Monocytosis may occur in many clinical disorders, including bacterial, fungal, or rickettsial infections. It may also occur in patients with conditions associated with chronic inflammation (eg, systemic lupus erythematosus, rheumatoid arthritis, and ulcerative colitis) preleukemic states; with malignancies (eg, chronic myelogenous leukemia, juvenile myelomonocytic leukemia, lymphomas, and Hodgkin disease); in patients recovering from myelosuppressive chemotherapy; following drug reactions; as a manifestation of sarcoidosis; with severe chronic neutropenia; and postsplenectomy. Monocytopenia is a feature of the immune deficiency syndrome involving the transcription factor important for hematopoiesis, GATA2. This syndrome is characterized by mycobacteria susceptibility, monocytopenia, and lymphopenia with poor NK cell and dendritic cell function.
Viral illness is the most common etiology of lymphocytosis. It is observed in infectious mononucleosis, cytomegalovirus infection, viral hepatitis, many common viral illnesses, toxoplasmosis, syphilis, tuberculosis, and brucellosis. Severe chronic neutropenia often is accompanied by a relative lymphocytosis. Lymphocytosis may also be present in patients with thyrotoxicosis or Addison disease.
Eosinophils are similar to neutrophils with respect to size and morphology but can be distinguished by their characteristic reddish brown membrane-bound granules when stained with eosin. Their constituent products include major basic protein (MBP), eosinophil cationic protein (ECP), and eosinophil peroxidase. Eosinophils differentiate in the bone marrow from myeloid precursors in response to IL-3, IL-5, and GM-CSF, ultimately comprising 2% to 3% of the circulating WBC population. Eosinophils remain in the circulation transiently, for 8 to 12 hours, then migrate to and function in tissue sites where they can persist up to 8 to 12 days in the absence of stimulation. The tissue-to-circulation eosinophil ratio is about 100:1, with the colon being the most densely populated site.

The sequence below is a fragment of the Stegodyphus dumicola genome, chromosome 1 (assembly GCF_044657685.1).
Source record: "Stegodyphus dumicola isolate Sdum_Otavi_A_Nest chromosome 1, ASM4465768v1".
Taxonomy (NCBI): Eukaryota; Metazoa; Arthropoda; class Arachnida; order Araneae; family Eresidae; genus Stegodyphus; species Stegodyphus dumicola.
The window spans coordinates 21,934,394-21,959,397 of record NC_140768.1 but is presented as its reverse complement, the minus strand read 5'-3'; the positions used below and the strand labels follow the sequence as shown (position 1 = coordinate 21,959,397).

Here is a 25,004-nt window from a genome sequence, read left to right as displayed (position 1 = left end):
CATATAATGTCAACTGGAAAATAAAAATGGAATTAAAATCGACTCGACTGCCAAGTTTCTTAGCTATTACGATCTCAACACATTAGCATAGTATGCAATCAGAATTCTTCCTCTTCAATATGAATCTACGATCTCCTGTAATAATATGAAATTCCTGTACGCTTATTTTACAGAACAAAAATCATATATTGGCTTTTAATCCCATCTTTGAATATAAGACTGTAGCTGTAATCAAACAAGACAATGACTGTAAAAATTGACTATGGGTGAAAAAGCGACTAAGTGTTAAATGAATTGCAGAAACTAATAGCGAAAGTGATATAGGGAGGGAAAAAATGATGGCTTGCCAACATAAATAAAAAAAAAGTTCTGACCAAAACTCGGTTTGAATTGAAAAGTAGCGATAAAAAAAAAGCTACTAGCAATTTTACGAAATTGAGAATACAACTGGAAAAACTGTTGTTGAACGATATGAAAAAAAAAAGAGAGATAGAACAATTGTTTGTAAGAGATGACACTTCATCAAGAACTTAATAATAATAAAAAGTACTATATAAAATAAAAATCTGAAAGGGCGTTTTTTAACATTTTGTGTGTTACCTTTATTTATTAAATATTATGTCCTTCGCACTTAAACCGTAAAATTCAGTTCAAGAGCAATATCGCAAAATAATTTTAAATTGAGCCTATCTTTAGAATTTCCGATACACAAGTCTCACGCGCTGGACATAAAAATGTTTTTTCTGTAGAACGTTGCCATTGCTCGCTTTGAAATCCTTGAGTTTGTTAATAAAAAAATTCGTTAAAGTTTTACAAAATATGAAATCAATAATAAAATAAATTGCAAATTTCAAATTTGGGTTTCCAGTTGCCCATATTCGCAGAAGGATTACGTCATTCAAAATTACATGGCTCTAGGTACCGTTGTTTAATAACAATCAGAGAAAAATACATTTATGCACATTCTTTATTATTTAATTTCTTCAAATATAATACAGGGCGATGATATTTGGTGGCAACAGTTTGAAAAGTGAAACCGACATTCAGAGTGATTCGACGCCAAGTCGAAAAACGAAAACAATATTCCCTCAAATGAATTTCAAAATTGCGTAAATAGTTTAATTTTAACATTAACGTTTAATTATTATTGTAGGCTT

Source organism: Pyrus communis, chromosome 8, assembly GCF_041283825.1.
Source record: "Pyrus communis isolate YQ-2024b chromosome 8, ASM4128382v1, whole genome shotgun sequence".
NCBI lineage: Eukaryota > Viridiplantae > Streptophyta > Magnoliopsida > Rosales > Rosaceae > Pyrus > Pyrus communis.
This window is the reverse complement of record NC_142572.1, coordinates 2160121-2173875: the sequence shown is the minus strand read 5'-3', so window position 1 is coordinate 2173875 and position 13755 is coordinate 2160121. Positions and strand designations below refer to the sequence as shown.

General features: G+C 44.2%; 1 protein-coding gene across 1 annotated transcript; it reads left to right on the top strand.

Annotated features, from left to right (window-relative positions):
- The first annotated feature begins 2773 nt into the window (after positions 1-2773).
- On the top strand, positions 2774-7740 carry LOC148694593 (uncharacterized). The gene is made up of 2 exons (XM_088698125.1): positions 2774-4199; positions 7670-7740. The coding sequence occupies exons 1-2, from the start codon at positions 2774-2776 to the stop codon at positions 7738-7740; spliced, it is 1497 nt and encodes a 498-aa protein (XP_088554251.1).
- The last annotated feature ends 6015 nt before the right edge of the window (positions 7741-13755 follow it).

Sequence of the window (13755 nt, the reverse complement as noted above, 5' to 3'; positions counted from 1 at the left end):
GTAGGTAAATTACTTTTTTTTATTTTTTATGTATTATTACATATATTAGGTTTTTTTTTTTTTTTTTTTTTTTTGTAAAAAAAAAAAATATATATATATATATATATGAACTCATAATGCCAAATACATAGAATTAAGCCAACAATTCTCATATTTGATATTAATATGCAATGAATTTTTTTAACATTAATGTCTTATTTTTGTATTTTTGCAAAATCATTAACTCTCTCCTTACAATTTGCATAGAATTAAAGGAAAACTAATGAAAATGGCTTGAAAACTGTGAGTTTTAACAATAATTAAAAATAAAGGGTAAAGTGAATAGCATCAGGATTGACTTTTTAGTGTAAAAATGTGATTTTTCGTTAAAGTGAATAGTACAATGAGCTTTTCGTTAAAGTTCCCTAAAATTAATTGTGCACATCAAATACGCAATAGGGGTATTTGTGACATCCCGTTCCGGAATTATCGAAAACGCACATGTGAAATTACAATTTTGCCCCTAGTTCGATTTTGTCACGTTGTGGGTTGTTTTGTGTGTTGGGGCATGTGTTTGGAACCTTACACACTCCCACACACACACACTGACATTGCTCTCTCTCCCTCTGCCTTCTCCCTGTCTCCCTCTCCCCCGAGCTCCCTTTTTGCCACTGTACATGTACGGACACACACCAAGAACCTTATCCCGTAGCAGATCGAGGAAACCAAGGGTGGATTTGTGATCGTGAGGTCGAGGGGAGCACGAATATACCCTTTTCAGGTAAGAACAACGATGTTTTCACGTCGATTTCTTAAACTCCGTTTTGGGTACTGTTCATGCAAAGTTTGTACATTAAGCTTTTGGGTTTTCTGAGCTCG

Eosinophils are associated with many specific disease processes. In response to allergens and tissue parasites, eosinophils are recruited to the site of inflammation by chemokines such as eotaxin-1 and -2 and leukotriene B4. At this site, they release reactive oxygen species, granular proteins such as leukotrienes (eg, LTC4, LTE4,), growth factors, and cytokines. Eosinophilia, more than 500 cells/mm3, is associated with infestation by helminths or protozoa, collagen vascular disease, malignancies such as Hodgkin disease, brain tumors, acute myelogenous leukemia, severe eczema, exfoliative dermatitis, and Addison disease, and can occur in response to certain drugs such as penicillins. Eosinophilia can be a response to peritoneal dialysis or a manifestation of several gastrointestinal disorders, including eosinophilic gastroenteritis, inflammatory bowel disease, and chronic hepatitis. It is often observed in primary immunodeficiency syndromes such as hyper-IgE syndrome and Wiskott-Aldrich syndrome.
Hypereosinophilic syndrome is an acquired condition associated with chronic eosinophilia and tissue infiltration without a definable cause. Three criteria for this disorder include (1) eosinophils greater than 1500/mm3, (2) signs and symptoms of organ involvement, and (3) diagnoses not explained by other causes. On the other hand, eosinophilic leukemia can be distinguished by signs that indicate a clonal myeloid disease, such as anemia, thrombocytopenia, splenomegaly, and the presence of cytogenetic abnormalities in the marrow. In both the hypereosinophilic syndrome and eosinophilic leukemia, life-threatening complications can arise from cardiac damage secondary to eosinophil infiltration and release of granule constituents.
Basophils are associated with asthma and other allergic diseases. In allergic late-phase reactions, they are recruited, along with eosinophils and T helper lymphocytes, to the site of inflammation by chemokines such as eotaxin, RANTES (regulated on activation, normal T cell expressed and secreted), and monocyte chemoattractant protein-1 (MCP-1) and MCP-3, where they release histamine and LTC4. When observed under the microscope, basophils contain large blue or purple granules. Basophilia occurs when basophil counts exceed 100 to 150/mm3. Basophil counts may rise in chronic myelogenous leukemia, Hodgkin disease, hemolytic anemias, ulcerative colitis, varicella, juvenile rheumatoid arthritis, and hypothyroidism. Estrogens and antithyroid medications also may increase the basophil count. An increased number of basophils is commonly associated with hypersensitivity disorders of the IgE-associated “immediate” type.